Moving to a Town Council is a major transition for our community, and I want to help it go well: listening to many viewpoints, finding common ground, and moving forward. We’ll only have one chance for a good start.
I’m not running to grind any particular axe, but I do have strong feelings about some key issues facing the town. I think we need a much more coherent approach to the linked issues of development, the quality of our neighborhoods, and the residential tax burden. Residential property taxes can’t continue to bear so much of the burden for good services and good schools. I want to apply my experience in economic development to broaden the tax base and provide relief to homeowners.
But economic development must make sense and serve our values. A vibrant downtown and sensible village centers require better solutions for parking, balancing businesses and housing, and respecting our small-town character.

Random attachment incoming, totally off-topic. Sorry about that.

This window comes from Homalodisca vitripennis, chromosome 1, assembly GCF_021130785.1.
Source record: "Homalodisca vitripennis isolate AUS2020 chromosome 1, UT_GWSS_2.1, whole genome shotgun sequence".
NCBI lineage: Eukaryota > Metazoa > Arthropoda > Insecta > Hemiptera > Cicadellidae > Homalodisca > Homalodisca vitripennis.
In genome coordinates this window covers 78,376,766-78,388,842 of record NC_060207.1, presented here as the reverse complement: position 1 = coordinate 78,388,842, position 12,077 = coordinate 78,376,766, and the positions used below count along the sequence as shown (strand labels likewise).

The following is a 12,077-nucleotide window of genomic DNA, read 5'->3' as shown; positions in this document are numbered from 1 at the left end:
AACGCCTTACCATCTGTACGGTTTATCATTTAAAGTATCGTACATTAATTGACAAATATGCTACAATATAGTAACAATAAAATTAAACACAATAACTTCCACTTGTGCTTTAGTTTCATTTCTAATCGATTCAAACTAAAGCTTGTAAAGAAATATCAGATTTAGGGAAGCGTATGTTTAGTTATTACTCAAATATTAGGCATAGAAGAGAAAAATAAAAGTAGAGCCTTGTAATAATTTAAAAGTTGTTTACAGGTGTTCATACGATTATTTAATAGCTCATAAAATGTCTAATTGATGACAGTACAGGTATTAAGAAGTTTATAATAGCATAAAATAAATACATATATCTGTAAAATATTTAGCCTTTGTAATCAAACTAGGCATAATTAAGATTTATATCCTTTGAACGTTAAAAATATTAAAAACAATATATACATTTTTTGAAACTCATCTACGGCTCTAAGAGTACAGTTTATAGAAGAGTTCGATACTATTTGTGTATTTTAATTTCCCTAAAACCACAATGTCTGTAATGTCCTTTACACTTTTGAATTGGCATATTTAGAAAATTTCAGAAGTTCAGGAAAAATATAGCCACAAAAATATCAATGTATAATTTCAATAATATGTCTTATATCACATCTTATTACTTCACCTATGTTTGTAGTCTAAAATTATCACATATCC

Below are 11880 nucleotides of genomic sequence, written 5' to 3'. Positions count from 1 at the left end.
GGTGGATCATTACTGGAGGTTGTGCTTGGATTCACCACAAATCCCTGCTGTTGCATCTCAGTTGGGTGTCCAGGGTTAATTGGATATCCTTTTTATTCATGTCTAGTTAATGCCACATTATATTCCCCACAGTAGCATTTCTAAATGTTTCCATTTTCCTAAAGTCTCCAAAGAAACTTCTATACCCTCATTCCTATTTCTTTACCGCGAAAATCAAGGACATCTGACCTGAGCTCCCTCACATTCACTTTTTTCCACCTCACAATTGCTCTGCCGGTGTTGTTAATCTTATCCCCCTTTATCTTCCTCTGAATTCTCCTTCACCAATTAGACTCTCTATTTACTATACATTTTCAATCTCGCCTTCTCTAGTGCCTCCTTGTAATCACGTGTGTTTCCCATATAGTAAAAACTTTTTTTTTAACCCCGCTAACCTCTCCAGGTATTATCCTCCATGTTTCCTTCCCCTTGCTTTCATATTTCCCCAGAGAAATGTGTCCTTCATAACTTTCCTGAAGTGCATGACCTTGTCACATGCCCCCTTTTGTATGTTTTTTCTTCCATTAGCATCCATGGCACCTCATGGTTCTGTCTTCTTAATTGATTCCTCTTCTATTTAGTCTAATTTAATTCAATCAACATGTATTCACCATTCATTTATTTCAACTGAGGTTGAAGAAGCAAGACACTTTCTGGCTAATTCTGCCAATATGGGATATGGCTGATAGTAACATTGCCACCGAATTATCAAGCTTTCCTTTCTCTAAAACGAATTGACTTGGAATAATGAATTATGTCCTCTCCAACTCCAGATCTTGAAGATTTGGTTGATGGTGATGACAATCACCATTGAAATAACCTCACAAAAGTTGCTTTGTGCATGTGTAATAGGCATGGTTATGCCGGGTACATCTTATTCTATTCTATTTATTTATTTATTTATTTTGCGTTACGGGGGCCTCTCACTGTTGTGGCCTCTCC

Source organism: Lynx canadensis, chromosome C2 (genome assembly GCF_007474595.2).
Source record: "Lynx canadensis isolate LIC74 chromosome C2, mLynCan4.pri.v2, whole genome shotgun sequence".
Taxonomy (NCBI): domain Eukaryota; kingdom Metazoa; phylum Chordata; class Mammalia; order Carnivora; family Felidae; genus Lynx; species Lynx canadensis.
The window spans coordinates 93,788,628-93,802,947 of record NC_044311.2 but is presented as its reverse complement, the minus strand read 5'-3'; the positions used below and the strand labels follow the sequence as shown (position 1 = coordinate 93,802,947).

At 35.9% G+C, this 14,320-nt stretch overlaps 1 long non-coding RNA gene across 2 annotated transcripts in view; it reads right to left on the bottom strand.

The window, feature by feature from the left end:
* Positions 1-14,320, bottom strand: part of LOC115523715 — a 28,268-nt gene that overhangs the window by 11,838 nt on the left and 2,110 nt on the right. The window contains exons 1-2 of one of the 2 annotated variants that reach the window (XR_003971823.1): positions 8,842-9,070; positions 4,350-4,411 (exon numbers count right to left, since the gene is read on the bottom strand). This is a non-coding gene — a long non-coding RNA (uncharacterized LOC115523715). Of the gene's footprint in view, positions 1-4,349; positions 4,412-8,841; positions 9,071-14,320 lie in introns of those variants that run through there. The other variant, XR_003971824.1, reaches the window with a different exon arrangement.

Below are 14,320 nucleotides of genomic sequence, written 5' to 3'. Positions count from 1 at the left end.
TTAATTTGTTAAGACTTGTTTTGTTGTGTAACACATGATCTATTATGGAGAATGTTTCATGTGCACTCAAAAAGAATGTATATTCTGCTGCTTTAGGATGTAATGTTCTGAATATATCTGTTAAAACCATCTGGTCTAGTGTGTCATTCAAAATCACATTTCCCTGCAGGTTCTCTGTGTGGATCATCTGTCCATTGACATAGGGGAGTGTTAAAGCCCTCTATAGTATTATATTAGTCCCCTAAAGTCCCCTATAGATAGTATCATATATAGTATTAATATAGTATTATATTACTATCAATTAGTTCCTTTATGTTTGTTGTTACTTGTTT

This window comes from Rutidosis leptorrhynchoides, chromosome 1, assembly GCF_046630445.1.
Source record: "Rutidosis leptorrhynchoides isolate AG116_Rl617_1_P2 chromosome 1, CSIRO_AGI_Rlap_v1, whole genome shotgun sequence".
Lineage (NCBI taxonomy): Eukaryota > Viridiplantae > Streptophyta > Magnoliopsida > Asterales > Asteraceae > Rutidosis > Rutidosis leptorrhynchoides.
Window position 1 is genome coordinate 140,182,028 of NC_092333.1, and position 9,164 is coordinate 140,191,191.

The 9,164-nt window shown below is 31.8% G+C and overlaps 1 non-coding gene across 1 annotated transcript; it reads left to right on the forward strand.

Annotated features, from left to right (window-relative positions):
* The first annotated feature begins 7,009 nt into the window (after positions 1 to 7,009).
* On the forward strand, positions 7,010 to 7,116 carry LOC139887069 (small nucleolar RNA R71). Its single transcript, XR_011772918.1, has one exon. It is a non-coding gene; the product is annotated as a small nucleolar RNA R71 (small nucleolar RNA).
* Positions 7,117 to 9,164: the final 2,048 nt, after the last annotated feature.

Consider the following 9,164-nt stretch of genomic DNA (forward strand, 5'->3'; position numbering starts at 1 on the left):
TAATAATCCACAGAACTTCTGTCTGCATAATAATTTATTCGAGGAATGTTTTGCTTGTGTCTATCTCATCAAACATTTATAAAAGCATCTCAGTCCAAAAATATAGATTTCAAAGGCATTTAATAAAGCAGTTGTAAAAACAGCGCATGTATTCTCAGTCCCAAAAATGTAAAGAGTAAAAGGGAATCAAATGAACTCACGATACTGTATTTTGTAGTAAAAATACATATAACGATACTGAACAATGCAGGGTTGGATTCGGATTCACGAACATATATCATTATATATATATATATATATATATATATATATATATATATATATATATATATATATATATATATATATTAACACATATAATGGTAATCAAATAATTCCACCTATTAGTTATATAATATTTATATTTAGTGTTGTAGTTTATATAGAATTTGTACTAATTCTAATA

Our challenges have been long in the making, and our new government must take the long view. That calls for better planning, but also sound stewardship of the facilities that generations of taxpayers have built. I’ve been deeply involved in the discussions of our capital needs and priorities — including environmental sustainability — and feel a real obligation to exercise sound stewardship in preserving and improving school, municipal and library buildings rather than kick the can down the road. I will be a forceful advocate for balanced capital planning and a financially and environmentally responsible program of improvements.
But my strongest motivation for running is my recognition that these and other issues are not easy, and will require careful discussion, creative thinking, and principled compromise. This is how I’ve approached things my whole life, and I hope to bring a constructive attitude and a lot of experience working things out with others as a member of the new Council.